A burgeoning Florida State University film program could leave both students and taxpayers shortchanged.
One month after opening their doors to students for the first day of class, Florida State University’s Animation and Digital Arts Program is up in the air*. Digital Domain, the special effects company who co-sponsored the program, is filing for bankruptcy three years after opening its office in Port St. Lucie. The company received $20 million from the state in 2009. However, Enterprise Florida the organization that vets those funding requests, said Digital Domain didn’t warrant Florida’s investment in the first place.
“We did indicate to the State of Florida that we do not recommend incentive funding for Digital Domain’s proposal”Enterprise Florida’s spokesman Stewart Doyle said.
Enterprise Florida didn’t think Digital Domain could give a healthy return on investment to the state.
Then-Governor Charlie Crist, overrode the recommendation. Now, current Governor Rick Scott is ordering the State’s Inspector General to launch an investigation into the funding process.
The Florida Department of Economic Opportunity is the regulatory agency that monitors companies that receive incentives from the State. It said that up to nine months ago Digital Domain had checked out fine with their audits. But now the Department is trying to get back the State’s 20 million dollar payment to the company.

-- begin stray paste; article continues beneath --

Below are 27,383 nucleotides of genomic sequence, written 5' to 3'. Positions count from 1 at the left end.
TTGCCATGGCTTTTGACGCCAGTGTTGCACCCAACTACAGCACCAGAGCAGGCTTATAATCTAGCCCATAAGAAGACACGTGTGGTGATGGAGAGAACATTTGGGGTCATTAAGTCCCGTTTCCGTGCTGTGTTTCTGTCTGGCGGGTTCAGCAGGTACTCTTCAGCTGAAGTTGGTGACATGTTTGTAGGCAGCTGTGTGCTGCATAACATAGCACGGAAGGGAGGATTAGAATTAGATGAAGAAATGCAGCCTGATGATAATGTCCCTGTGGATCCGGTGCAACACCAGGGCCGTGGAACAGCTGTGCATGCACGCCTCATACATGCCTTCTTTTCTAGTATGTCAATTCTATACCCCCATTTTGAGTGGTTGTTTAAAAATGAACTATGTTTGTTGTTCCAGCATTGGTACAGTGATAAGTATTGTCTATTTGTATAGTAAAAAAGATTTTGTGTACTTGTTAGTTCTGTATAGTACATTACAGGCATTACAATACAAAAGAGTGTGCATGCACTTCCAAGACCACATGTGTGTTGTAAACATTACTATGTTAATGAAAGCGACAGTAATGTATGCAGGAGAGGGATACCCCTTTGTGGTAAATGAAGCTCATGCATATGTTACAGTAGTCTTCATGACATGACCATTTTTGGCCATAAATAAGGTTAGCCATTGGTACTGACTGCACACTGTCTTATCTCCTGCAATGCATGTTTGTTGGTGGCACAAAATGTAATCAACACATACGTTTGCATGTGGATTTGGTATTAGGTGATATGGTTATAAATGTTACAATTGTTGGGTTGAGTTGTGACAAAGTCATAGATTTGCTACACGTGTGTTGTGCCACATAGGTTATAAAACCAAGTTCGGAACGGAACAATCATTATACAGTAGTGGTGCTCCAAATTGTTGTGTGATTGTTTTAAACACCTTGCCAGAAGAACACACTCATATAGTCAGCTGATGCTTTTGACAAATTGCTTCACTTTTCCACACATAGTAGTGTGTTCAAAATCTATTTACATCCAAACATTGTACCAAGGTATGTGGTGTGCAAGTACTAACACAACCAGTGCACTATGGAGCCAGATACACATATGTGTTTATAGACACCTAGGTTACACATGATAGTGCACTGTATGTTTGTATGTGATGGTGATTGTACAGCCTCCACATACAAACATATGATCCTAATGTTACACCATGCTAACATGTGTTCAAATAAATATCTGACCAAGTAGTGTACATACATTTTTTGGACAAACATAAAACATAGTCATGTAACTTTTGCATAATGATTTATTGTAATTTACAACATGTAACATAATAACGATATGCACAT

“Our general counsel office has taken immediate action, and took immediate action by communication to Digital Domain through a demand letter, and we have also verified that DEO is a listed creditor in the Digital Domain bankruptcy case, in addition to that, our general counsel office is exploring all avenues available, based on the law, how we’re going to recoup these funds” Department of Economic Opportunity spokesman Ben Wolf said.
But all is not lost for Florida State’s Animation program. University spokeswoman Jeanette DeDiemar said even though it’s losing a major partner in Digital Domain, FSU still plans to hold on to the Animation program.
“I think that regardless of having a studio that is up the street or not, the faculty is going to always be composed of top notch professionals from the industry, and the college is committed to continue to do that” DeDiemar said.
Digital Domain’s South Florida facility houses the FSU animation studio. That studio was built with the $20 million in State funding. FSU hopes to find another partner to help run the program, but said it has no plans to move the Animation Program back to its Tallahassee campus despite the loss of Digital Domain.
We originally reported that the program was "in jeopardy of cancelation" and that it was "in danger of shutting down." However University spokeswoman Jeanette DeDiemar followed up with this statement for clarification: "There are two majors under the BFA in Motion Picture Arts degree: 1) Production and 2) Animation and Digital Arts. Production is offered in Tallahassee; Animation & Digital Arts is offered in West Palm Beach. Regarding the status of the program, as I mentioned the university will continue to deliver the content and learning outcomes focused on the animation and digital arts major."